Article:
they literally just called it the "Gayest video ever made"

Sorry, no. Baltimora's Tarzan Boy has that credit for life.
posted by dantsea at 6:03 PM on January 17, 2012


There were bars with '80s nights going as early as my second year of university ('93-'94).

Back in the early-to-mid-90s we called clubs that played 80s music "cougar bars".
posted by KokuRyu at 6:07 PM on January 17, 2012


I never even considered that Mefi needed a negative button....until now...
posted by Increase at 6:23 PM on January 17, 2012


there were worse revivals of the 60s in the 80s - like this pointless remake

I like the Stray Cats cover of "You Can't Hurry Love."

And the Bangles remake of "Haze Shade of Winter."
posted by kirkaracha at 9:00 PM on January 17, 2012 [1 favorite]


I don't quite understand the depths of hatred for the Starship song. Lord knows it's not great - listening to it again, the song sounds like something Thomas Dolby would have quite understandably left off The Golden Age of Wireless, albeit with much clunkier instrumentation and production - but there have to be much worse records from that time (which I think of as the Casey Kasem's American Top Ten Era), which we have simply managed to suppress the memories of.

The best time to watch Casey Kasem's American Top Ten was half-past three in the morning. Given sufficient cannabis, it made perfect, if horrific, sense.
posted by Grangousier at 2:29 AM on January 18, 2012


Wasn't the original idea for that Bowie/Jagger collaboration to have them both on stage at Live Aid, one in London and the other in the US, doing that song transatlantically, only to be defeated by sattelite transmission lags? Because that would've been amazing.

I liked it at the time, but then I was ten/eleven when Live Aid hit and knew nothing of the history.

Same with Starship and we build this city. On rock 'n roll even.
posted by MartinWisse at 3:34 AM on January 18, 2012


I don't quite understand the depths of hatred for the Starship song.

Speaking only for myself, it's the fact that Jefferson Airplane was a great and groundbreaking band. Starship was objectively very bad, and in comparison to its original versions, was horribly bad. Also, that song got enormous airplay, and I was working in a place where they kept the radio on, so I had to hear it many times every day. Every time reminded me that the remnants of Airplane were so much less than the thing they had been part of.
posted by Kirth Gerson at 4:40 AM on January 18, 2012


More like "We Bilked This City (Of Rock & Roll)"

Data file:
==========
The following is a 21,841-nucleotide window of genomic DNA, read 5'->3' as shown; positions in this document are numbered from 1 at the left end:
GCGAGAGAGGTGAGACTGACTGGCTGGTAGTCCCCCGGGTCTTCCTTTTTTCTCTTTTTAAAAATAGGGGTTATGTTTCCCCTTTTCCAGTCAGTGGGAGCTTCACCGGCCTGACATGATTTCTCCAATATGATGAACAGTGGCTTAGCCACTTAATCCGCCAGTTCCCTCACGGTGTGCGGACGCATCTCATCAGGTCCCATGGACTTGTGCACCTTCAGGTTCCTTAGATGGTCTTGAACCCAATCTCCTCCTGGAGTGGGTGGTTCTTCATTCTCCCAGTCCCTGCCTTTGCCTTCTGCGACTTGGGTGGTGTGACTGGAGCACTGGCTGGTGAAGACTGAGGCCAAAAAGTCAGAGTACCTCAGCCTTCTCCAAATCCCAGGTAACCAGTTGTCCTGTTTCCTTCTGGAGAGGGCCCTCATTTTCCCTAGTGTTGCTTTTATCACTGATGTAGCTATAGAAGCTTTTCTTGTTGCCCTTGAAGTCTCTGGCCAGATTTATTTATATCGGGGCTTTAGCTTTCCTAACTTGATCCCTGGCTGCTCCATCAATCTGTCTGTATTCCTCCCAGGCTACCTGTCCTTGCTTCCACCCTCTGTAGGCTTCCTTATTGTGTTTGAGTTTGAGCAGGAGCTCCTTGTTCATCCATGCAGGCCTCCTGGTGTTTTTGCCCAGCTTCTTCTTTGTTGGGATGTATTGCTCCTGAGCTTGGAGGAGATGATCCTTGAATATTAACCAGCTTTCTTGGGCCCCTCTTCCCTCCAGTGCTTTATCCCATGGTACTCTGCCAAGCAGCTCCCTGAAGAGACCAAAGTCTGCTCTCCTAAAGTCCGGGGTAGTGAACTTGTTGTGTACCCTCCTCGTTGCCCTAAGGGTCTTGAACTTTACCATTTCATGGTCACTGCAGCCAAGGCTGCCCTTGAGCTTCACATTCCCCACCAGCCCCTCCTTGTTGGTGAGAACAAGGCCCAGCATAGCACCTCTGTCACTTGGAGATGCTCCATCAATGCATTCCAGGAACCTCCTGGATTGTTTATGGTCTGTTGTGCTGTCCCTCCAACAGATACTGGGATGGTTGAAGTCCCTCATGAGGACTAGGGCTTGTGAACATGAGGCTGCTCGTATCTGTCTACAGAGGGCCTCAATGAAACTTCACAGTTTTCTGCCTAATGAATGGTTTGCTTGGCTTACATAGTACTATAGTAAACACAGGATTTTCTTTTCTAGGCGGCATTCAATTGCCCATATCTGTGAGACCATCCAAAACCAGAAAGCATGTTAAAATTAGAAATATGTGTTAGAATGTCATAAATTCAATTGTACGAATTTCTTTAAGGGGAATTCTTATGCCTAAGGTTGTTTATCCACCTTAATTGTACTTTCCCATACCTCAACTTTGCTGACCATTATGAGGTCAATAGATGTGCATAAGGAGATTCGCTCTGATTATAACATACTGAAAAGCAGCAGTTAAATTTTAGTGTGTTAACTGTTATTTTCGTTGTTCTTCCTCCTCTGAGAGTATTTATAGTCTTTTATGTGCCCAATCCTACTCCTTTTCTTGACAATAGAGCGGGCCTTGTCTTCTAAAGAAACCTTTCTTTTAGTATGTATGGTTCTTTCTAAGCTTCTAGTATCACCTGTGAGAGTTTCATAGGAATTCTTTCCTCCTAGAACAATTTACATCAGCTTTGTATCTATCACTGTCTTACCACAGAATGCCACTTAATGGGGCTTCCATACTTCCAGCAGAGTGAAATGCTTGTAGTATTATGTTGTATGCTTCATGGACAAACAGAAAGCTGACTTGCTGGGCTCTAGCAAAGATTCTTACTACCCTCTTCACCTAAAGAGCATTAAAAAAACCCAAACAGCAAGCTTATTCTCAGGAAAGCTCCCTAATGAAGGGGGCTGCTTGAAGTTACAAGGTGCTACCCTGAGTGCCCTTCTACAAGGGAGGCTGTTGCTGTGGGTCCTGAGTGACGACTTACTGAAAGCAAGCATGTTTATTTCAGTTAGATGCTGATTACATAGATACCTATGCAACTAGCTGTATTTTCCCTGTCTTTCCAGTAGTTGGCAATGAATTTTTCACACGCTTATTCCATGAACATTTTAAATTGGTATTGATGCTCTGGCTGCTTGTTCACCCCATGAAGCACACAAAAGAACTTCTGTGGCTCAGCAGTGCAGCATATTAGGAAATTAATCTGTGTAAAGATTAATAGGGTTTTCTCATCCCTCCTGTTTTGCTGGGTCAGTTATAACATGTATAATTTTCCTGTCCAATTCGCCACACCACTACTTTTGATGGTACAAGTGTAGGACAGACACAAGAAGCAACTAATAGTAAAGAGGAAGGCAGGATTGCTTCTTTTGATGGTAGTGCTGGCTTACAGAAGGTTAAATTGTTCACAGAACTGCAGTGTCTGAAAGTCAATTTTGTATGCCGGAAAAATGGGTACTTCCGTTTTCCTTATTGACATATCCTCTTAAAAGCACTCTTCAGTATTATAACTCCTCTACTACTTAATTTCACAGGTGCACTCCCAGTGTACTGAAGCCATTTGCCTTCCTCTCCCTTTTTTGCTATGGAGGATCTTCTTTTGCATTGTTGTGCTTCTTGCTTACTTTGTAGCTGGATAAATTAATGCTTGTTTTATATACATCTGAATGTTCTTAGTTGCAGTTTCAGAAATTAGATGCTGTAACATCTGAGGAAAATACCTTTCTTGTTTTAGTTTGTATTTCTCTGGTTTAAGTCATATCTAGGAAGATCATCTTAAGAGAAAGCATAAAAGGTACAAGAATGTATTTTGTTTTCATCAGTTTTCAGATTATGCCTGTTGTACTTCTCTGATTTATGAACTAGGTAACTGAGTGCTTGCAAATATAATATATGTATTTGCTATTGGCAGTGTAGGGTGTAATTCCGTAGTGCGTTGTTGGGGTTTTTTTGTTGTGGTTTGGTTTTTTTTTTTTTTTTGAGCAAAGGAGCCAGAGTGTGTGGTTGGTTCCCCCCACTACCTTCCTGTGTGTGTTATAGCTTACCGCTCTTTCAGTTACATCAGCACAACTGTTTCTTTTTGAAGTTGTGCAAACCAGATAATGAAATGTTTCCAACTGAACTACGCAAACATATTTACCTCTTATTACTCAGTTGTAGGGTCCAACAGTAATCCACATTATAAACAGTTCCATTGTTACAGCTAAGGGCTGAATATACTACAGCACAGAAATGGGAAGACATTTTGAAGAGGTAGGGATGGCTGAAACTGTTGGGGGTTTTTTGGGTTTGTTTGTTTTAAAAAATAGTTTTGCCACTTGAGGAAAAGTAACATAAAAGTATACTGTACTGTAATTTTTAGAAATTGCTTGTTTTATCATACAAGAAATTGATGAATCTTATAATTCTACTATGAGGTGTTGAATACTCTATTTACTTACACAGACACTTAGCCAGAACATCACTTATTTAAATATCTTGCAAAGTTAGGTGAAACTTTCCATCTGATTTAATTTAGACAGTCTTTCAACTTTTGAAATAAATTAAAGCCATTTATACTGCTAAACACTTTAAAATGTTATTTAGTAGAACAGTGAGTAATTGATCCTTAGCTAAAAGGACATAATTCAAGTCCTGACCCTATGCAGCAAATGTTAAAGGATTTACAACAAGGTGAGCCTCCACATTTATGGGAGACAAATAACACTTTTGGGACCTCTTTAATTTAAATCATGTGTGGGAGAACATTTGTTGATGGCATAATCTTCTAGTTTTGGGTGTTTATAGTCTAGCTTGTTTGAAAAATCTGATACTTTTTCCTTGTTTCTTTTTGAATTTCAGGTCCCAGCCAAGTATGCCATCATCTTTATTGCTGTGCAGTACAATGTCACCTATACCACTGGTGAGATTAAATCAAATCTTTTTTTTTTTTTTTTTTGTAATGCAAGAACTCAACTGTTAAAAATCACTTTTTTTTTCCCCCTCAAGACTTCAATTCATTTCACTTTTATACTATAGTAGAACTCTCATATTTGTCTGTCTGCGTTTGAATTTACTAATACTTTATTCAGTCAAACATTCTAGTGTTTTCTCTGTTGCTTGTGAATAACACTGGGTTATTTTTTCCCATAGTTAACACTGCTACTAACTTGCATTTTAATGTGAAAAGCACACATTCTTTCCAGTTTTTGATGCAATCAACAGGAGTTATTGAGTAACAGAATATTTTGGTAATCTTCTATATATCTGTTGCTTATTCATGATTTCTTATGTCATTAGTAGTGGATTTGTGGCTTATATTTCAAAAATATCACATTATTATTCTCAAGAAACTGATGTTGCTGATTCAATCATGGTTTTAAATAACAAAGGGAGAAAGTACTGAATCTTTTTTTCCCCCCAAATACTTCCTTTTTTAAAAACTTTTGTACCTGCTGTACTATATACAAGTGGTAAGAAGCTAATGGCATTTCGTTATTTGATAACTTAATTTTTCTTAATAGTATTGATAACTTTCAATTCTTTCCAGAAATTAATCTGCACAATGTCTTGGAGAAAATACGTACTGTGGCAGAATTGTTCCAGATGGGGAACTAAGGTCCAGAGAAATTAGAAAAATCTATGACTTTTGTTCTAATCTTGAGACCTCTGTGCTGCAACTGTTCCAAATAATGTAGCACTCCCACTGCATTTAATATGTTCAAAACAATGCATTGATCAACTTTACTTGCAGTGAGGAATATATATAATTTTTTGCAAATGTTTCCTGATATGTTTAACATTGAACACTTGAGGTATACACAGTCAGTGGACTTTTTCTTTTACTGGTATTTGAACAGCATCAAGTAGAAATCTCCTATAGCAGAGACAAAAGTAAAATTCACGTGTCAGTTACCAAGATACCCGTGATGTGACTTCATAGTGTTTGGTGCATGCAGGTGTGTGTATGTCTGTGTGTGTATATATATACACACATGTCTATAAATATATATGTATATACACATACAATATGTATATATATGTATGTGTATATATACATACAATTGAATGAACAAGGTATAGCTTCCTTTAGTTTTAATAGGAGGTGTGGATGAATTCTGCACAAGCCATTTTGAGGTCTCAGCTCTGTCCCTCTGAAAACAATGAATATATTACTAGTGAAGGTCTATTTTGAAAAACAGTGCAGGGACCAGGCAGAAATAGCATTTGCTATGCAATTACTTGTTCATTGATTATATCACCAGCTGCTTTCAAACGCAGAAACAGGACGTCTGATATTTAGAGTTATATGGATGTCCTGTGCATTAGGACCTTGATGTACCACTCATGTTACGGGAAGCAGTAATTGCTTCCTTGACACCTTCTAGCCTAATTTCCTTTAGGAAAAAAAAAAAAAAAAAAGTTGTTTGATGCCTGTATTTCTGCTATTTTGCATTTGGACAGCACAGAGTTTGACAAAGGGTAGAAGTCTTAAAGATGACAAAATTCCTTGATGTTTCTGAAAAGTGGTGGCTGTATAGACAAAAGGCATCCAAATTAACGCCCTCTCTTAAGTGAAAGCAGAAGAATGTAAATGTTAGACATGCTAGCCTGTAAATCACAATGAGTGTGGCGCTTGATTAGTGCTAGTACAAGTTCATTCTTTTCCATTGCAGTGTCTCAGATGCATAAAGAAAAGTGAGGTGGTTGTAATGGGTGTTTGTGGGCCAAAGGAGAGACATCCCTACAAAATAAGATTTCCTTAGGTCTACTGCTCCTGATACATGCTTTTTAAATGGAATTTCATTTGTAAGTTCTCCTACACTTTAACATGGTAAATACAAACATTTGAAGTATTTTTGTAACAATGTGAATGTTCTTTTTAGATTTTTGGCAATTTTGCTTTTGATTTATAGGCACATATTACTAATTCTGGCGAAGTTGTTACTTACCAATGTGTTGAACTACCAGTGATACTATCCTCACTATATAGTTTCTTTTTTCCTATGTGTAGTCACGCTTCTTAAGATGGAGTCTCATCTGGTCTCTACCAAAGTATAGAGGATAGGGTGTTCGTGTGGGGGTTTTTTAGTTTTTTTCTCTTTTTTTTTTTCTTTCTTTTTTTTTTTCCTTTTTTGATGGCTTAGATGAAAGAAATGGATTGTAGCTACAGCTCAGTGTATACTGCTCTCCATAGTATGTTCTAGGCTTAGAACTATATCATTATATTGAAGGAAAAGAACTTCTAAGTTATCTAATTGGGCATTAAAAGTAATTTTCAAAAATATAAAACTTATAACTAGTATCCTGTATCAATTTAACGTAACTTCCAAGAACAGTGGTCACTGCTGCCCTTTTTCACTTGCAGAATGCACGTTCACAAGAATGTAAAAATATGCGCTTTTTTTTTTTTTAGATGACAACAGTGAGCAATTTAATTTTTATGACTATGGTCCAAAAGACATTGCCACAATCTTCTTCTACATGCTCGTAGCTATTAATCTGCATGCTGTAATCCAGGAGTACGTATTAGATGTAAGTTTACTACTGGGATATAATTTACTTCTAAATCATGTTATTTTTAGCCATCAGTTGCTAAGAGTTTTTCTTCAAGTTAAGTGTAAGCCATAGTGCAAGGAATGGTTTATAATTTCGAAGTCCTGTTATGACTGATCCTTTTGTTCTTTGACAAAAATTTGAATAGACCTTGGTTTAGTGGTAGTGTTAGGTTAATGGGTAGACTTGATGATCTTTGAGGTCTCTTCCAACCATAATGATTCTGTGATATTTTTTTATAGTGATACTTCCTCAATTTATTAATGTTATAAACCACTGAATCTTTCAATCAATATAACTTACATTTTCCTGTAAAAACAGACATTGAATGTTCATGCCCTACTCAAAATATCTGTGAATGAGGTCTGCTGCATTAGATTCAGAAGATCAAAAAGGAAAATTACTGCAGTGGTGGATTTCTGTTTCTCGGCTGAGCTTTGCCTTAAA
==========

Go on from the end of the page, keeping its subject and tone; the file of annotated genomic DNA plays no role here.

posted by porn in the woods at 5:53 AM on January 18, 2012


"Jane" and "Find Your Way Back"1 are good Jefferson Starship songs.2
1 Even though it sounds like Boston.
2 I didn't say they were good videos.

posted by kirkaracha at 6:58 AM on January 18, 2012


Watch the video with no sound--desperation overload. Sometimes I wonder how we ever thought anything in the 80s was cool. (/80s child)
posted by cass at 7:07 AM on January 18, 2012


It's certainly fair to say that the 1980s was a good time to be a hairspray manufacturer.
posted by Grangousier at 7:13 AM on January 18, 2012


Sometimes I wonder how we ever thought anything in the 80s was cool.

You know, I was born in 74, and grew up in the 80s, and for a long time it was an article of faith for me that nothing good was created in the 80s. But that's horseshit. As my 30s roll on, I keep catching myself discovering totally fucking awesome things that were created in the 80s: the Coen brothers were getting warmed up in the 80s. Woody Allen had a hell of a roll. The Clash didn't do their best stuff in the 80s (although London Calling was released in the US in 80), but they still did great work. R.E.M. went through two great creative cycles in the 80s. Carpenter's The Thing came out in 82! Mainstream comics basically grew up in the 80s. Hell, more directly relevant to this post, Bowie wasn't exactly idle in the 80s (although yeah, I agree there wasn't much of note from Jagger). The Police (although, yeah, then Sting's solo career)! Talking Heads! WRATH OF KHAN, MOTHERFUCKER!

There was a lot of crap produced in the 80s, yeah, but also plenty of awesome stuff.
posted by COBRA! at 7:19 AM on January 18, 2012 [2 favorites]


I like the Stray Cats cover of "You Can't Hurry Love."

But did you like the Phil Collins cover?

Ow ow ow.
posted by cereselle at 7:32 AM on January 18, 2012


I think the thing about the 80s is that while there was of course a lot of great stuff being produced, as there is every decade, the worst stuff from the '80s is worse than the worst stuff from any other decade.
posted by The Card Cheat at 8:36 AM on January 18, 2012 [2 favorites]


the worst stuff from the '80s is worse than the worst stuff from any other decade.

The 1970s proudly present the worst thing in the history of the universe.
posted by The World Famous at 11:31 AM on January 18, 2012 [4 favorites]


Weirdly homophobic streak in this thread.
posted by yoink at 11:36 AM on January 18, 2012


The 1970s proudly present the worst thing in the history of the universe.

oh. my. god.